Football and alcohol – a complex relationship

12 August 2019 | Sports

Football and alcohol have a very deep relationship. Both are addictions. One is very beneficial when practised in correct circumstances and the other tends to be an inevitable consequence enjoyed by many modern players.

As much as this might sound strange, there is a more complex relationship between football and alcohol than is usually acknowledged.

These two worlds collide, with some of the finest players having fallen victim to the 'glass too many syndrome'.

Which brings me to the question – do players need a glass to relax before a match? Or should they consume as much as they can before a match so long as they are on the pitch?

I ask this because during the 2010 Fifa World Cup, England manager Fabio Capello famously abandoned the dictatorial regime he'd imposed on the players during their two lacklustre draws against the US and Algeria.

Instead, before their crucial match against Slovenia he allowed the team a beer to calm their nerves.

Capello was quoted in The Guardian as saying, “they were allowed to drink beer before the game, you can ask them. It's true. I changed something and used my imagination.”

The result was a 1-0 English victory that saw them advance past the group stages - each with a beer in hand.

Should coaches then implement the drink before a match rule to relax players or scrap it all together?

I'm not totally sure of this but I have seen footballers, both male and female, and their drinking patterns before and after matches.

This I have seen in the local leagues, as well as local social leagues, or boozer leagues rather.

It seems as though the social leagues and weekend football matches are used as a benchmark to take in a lot of alcoholic drinks.

It has become a drinking spree. To each their own, but there are many consequences associated with excessive drinking, especially if you are involved in a game like football.

Prior alcohol consumption appears to increase the risk of sports-related injury; concussions or even death on the field. Drinking before playing a match can result in muscle cramps, dehydration, reduced stamina, decreased absorption of essential vitamins and minerals.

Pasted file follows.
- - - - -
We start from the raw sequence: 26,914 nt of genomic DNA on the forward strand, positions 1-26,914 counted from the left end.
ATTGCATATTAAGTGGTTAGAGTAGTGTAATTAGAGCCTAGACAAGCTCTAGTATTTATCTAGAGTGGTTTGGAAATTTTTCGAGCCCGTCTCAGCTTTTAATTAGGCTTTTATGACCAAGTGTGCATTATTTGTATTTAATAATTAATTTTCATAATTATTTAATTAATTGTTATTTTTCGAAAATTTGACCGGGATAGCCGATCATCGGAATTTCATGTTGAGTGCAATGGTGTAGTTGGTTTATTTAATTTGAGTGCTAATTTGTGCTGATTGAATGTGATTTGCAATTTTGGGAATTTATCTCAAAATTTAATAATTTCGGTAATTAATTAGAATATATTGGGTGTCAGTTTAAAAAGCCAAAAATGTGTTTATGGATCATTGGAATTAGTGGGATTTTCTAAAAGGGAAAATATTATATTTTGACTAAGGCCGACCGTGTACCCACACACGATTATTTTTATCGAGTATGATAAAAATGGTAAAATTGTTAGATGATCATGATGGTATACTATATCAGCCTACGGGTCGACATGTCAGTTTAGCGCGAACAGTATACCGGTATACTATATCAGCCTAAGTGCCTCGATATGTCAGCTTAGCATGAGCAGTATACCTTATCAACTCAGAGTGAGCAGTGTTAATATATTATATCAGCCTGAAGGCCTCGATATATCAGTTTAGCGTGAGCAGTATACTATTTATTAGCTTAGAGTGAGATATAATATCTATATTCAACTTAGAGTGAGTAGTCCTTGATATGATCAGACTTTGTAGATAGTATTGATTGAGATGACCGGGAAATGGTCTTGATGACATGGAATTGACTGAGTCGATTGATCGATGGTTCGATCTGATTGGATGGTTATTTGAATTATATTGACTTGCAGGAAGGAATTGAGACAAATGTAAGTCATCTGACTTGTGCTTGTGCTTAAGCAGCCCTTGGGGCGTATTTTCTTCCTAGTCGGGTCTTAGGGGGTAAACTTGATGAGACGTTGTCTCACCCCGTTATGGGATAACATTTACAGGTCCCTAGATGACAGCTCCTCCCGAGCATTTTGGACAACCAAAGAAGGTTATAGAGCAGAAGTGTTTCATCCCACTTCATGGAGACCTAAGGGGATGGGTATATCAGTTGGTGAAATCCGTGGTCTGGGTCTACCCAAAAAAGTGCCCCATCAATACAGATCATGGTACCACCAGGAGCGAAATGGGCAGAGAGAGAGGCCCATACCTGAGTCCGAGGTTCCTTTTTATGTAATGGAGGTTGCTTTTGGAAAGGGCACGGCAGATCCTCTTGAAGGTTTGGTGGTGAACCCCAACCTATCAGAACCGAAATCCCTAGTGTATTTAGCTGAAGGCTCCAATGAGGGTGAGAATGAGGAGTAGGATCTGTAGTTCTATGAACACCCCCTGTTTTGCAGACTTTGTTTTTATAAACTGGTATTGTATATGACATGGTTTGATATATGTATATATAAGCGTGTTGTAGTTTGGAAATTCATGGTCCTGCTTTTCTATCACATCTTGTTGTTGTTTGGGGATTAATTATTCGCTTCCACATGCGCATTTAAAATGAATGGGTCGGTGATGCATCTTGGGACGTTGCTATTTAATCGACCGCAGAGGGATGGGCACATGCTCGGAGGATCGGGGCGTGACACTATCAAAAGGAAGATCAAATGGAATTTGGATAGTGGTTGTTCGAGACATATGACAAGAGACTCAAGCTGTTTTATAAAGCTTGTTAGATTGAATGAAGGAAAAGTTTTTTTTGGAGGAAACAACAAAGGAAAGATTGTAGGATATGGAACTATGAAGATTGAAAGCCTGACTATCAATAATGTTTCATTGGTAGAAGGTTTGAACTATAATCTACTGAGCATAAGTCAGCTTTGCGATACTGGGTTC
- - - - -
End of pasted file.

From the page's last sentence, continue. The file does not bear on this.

Even worse, you can collide with another player on the field and injure yourself badly.

Many social leagues do not have medics at hand. It is therefore advised to at least consume after the match, and not use beer as a hydrating agent.

There are those who genuinely participate in these football rendezvous in order to get fit or improve on their skills, but the rest are a serious hazard.

It is true that binge drinking is commonly found in football, and the culture of the game is such that many players will abstain from alcohol in training but will drink copious amounts after a game. How safe is this – and how conducive is it?

Brazil had a player by the name of Garrincha. He was a brilliant goal scoring winger for Rio's Botafogo team, easily the most skilled dribbler the game has ever seen.

On the debit side he was a heavy drinker, evidently downing a bottle each day of his adult life. In retirement his drinking adversely affected his health, and he died from alcoholic cirrhosis in 1983 aged just 49.

So, based on all the evidence should alcohol be banished from every player's diet and treated like a performance decaying tonic? Or is it a secret elixir that can be used to encourage team bonding, reduce nerves and allow players to play with the utmost freedom?

You decide.

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